Coolstance Copra (1/2 -1kg daily dry weight) is also a good cheap option along with extra hay if you dont want to use grain. Soak it for 5 -10 mins in 3 times the volume of water first to make a nice slurry feed.:D:))
     
  10. bubblez

    bubblez Well-known Member

    the new fibre beet is just lucerne and speedibeet
     
  11. Cornflower

    Cornflower Well-known Member

    Isn't fiberbeet alfalfa and speedibeet? Not lucerne.

    With the speedibeet, there was a concern that there is sand in the product, and people seeing it in the bucket after soaking, and in the bottom of the bag.
    I've always been wary of feeding it.
    Not that i'm desperate to feed it, but if it was ok, would just be another option.
    So just wondering if this has been resolved yet? Or what the word was from the company about it? If in fact there was any.

    Just wondering, because if there still is some sand in it, wouldn't it be better to put more water than is needed when soaking, and let the sand sink to the bottom and throw the water out? Or maybe even rinse it once it's soaked?
     
  12. simbin

    simbin Gold Member

    I have never seen sand in it and I doubt such a reputable British company, which they are, would allow sand in their products. British olympic riders feed it to their horses lol.

    Alfafa is another name for lucerne most commonly used by this name in the UK and USA.
     
  13. Cornflower

    Cornflower Well-known Member

    I'm not attacking the company, i'm just repeating what has been said. And also, when it first came out, i read such comments on here.

    The reasons given was that it is a root vegetable grown in the ground, and therefore may have some soil in it.
     
  14. simbin

    simbin Gold Member

    The product undergoes really strict testing. I have checked it out ;) and I for one would never give my horses anything with sand in it.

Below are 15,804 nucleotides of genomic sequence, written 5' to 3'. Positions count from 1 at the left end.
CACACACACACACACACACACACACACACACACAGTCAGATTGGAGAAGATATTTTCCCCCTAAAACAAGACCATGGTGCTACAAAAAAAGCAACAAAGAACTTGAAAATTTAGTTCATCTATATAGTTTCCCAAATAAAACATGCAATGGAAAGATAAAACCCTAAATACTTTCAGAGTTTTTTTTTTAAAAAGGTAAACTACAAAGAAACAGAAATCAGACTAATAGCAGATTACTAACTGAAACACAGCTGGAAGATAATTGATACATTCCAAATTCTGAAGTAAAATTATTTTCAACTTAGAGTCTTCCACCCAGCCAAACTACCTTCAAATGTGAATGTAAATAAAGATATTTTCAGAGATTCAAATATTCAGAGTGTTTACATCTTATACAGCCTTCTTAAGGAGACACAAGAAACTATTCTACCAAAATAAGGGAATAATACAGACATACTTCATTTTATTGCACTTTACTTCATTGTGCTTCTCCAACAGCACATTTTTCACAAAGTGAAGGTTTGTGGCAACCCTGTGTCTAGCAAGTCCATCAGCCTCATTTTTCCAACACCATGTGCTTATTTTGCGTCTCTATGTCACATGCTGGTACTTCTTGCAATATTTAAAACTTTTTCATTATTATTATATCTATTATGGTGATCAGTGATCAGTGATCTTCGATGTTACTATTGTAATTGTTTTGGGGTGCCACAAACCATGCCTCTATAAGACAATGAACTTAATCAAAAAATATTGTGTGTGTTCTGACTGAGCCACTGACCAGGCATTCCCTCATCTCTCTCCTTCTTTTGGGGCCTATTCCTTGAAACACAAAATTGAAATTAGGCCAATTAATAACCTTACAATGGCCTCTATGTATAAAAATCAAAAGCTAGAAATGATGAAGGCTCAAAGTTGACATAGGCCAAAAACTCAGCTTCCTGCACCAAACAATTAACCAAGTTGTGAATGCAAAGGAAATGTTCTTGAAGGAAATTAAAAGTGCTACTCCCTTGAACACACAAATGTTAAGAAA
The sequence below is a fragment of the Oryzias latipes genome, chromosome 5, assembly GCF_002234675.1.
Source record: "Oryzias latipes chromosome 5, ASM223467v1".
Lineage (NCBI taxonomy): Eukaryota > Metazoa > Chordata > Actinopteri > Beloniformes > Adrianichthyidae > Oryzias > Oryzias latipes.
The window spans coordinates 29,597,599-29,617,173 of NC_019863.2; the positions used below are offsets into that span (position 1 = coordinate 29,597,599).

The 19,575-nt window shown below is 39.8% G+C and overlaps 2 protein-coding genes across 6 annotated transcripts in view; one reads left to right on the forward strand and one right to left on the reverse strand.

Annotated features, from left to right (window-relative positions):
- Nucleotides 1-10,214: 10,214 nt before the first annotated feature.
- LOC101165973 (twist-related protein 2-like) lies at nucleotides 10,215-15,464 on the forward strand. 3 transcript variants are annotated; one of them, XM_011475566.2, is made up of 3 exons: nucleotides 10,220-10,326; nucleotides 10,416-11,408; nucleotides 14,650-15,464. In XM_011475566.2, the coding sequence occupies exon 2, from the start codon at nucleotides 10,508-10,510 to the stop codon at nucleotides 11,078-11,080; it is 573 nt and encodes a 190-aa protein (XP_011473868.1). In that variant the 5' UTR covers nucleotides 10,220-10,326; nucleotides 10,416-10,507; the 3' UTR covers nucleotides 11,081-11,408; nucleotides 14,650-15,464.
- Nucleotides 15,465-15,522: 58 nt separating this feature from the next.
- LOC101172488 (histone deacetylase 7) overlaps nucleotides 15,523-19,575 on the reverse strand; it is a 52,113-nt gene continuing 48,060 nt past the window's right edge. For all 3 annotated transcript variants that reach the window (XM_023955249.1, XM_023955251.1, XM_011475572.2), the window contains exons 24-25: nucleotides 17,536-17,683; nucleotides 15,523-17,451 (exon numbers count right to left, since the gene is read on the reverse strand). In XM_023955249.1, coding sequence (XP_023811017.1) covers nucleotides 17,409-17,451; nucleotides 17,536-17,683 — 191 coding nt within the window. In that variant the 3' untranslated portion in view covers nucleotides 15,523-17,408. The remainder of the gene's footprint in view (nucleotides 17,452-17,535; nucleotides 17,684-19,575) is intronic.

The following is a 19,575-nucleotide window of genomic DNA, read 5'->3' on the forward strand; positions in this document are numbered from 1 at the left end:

Have been feeding it on and off for a few years and have never seen sand in it.
     
  15. Sam & Max

    Sam & Max Well-known Member

    Never ever seen sand in mine either
     
  16. Gemgem

    Gemgem Well-known Member

    I'm quite sure that the 'sand' was tested and ended up being not sand? I'll see if I can find the post. I've never seen sand personally and we've used it for over 2 years. Love the stuff. Everytime I look in the feeding forum there always seems to be a thread on speedibeet haha. I also thought alfalfa was another name for lucerne, well thats what my pommy mates say.
     
  17. Gemgem

    Gemgem Well-known Member

    Found it! Took me a while tho, so inconvenient that you cant search users posts!

     
  18. Cornflower

    Cornflower Well-known Member

    Thanks Gem :)) Exactly what i was refering to.

    I did buy a bag ages ago, sometime last year when i was having issues putting weight on my horse, and it did nothing for him. Maybe i didn't feed enough, but he was getting a fair amount AM and PM.
    Problem solvered since then.
    And I was toying with the idea of giving it another go now, replacing my oaten chaff with it, but honestly, I dunno, i'm happy using the chaff. The only reason i would do it is if it would save me money. So might have to get the calculator out.

    For those that do feed it, if anyone feeds it instead of oaten chaff, can you please let me know how much you feed (wet) and how long a bag lasts for 1 horse?
    I would be adding my own lucerne chaff.
     
  19. Monkey

    Monkey Well-known Member

    I feed speedi beet, and im quite sure its sand in the botten of the bucket, like Cornflower said it is a root vegatable. So i always drain mine and if you do there is always sand in the botten of it.
    Either as some of you are saying its not sand id still be wary and drain it just to be on the safe side! :)
     
  20. dirtbug

    dirtbug Gold Member

    HI i went searching and found the site for speedibeet and the fibrebeet

    British Horse Feeds

    and yeap lucerne is alfalfa or viceversa i used to have a giggle when my friends would serve up alfalfa sprouts for salads hehehehe